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Gov't agencies should look to cloud, data analytics, agile development: Ovum

Cloud computing, data analytics and agile development will be the trends to watch in 2012 according to Ovum.

In a new report (2012 Trends to Watch: Government Technology), the independent technology analyst firm claims that next year will be the year that governments turn to cloud computing, data analytics and agile development to respond to times of austerity.

Dr Steve Hodgkinson, Ovum research director and co-author of the report, commented: "Cloud computing is maturing as a revolutionary step change in the way computing can be sourced and managed. Governments need to look beyond the hype and see the reality of both the opportunities and risks of cloud computing and factor these into both their industry development policies and their internal IT strategies."

The report finds that other key government technology trends in 2012 will include an explosion of interest in data analytics. Ovum analyst and co-author Nishant Shah commented, "Governments are increasingly in competition with many different stakeholders to determine the facts upon which policy decisions should be based. Citizens increasingly expect their government agencies to have access to authoritative and accurate data. This means that agencies need to be planning and implementing strategies to enhance their approach to business intelligence and their ability to analyze and report on an increasing range of data sources from both inside and outside the core systems of government".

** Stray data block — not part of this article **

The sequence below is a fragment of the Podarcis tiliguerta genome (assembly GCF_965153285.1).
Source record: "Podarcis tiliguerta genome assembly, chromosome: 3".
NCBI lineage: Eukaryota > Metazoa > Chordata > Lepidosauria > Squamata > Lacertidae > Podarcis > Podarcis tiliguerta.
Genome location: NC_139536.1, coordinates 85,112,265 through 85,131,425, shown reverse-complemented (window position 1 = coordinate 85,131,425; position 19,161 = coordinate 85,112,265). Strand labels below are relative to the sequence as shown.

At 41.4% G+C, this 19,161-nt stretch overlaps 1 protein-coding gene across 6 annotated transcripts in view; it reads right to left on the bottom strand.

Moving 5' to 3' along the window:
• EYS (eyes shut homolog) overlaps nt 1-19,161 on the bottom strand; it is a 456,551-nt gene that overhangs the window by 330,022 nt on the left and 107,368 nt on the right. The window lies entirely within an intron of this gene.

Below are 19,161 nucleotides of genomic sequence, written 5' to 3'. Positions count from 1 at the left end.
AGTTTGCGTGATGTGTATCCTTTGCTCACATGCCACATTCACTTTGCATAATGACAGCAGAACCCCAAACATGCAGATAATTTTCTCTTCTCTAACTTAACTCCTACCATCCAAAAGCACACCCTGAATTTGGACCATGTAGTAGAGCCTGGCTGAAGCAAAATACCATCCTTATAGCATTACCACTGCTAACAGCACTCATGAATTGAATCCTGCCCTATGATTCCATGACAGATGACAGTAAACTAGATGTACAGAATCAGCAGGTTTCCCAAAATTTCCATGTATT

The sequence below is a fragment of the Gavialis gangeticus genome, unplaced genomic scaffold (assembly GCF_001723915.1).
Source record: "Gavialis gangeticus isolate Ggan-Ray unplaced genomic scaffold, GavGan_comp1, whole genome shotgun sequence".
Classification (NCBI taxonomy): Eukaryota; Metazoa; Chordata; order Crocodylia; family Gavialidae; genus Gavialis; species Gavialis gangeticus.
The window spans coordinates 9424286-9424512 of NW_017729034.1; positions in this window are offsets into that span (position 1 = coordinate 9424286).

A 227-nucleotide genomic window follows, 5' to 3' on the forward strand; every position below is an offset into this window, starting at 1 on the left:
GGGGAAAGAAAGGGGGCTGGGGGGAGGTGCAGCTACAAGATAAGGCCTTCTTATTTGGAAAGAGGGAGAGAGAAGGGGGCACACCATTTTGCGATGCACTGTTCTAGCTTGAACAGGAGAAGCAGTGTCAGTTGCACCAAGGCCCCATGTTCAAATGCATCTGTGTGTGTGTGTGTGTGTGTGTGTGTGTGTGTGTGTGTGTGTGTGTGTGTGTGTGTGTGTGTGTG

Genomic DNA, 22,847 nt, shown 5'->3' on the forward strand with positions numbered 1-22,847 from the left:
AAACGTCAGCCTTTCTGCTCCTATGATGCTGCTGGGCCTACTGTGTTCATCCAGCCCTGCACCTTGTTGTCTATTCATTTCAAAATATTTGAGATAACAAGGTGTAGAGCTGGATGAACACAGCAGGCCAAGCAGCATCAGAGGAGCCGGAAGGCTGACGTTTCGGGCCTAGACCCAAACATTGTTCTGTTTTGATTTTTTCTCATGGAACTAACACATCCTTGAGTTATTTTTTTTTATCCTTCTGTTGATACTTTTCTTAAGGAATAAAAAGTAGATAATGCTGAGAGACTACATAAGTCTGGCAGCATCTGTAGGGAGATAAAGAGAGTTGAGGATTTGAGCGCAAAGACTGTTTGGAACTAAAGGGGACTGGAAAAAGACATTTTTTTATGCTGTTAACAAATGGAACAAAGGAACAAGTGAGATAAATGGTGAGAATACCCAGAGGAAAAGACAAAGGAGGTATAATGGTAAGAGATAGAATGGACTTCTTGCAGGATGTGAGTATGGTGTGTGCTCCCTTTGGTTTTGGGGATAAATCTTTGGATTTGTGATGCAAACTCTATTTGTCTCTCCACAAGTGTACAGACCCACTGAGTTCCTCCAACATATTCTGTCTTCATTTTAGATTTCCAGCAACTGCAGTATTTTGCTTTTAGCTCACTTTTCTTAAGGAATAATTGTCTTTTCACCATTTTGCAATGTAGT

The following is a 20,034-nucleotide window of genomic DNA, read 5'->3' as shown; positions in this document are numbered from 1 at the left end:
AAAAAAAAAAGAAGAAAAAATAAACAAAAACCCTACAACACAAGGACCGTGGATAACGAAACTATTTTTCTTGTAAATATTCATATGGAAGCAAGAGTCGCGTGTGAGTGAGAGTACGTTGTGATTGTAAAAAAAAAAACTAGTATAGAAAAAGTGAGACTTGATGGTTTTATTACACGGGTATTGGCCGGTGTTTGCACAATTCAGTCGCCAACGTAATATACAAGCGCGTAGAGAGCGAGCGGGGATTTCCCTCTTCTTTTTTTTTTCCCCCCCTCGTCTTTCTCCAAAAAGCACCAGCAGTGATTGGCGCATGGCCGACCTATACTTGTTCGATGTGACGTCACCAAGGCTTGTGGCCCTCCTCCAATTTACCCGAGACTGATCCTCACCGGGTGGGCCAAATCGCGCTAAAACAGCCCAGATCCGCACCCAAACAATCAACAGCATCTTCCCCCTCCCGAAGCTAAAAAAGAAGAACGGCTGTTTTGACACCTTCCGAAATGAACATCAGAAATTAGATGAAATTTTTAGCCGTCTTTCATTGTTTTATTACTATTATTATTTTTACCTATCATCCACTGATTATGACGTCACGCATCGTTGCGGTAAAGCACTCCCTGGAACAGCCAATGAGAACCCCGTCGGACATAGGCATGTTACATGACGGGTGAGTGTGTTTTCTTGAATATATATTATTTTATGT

Meanwhile, the report states that many governments will embrace agile development in 2012, after becoming increasingly frustrated with the high costs and disappointing success rates of large IT projects. Agile development approaches focus on early and continuous delivery of useful software that is refined over time to meet agency requirements.

Ovum analyst and report co-author Jessica Hawkins commented: "The crisis of confidence in IT is being exacerbated by conditions of fiscal austerity. Tightening of budgets makes it all the more important that IT projects both cost less to implement and actually deliver as promised, on time and on budget. In this context, there is increasing enthusiasm for more agile approaches to systems development and applications lifecycle management (ALM)."

In addition, the report advocates a cautious approach to shared services and notes the emergence of cloud computing as an alternative path. Hodgkinson comments, "Ovum believes that there will be major failures in the shared services space in 2012 to add to those seen in Australia and the UK over the past few years. The secret for success will be for shared services to focus on IT infrastructure and commodity applications. Coincidentally, this is also the 'sweet spot' for the success of cloud computing, which is why the cloud is becoming both an alternative to traditional shared services and a way to reduce risk and cost as a component of a shared services project."


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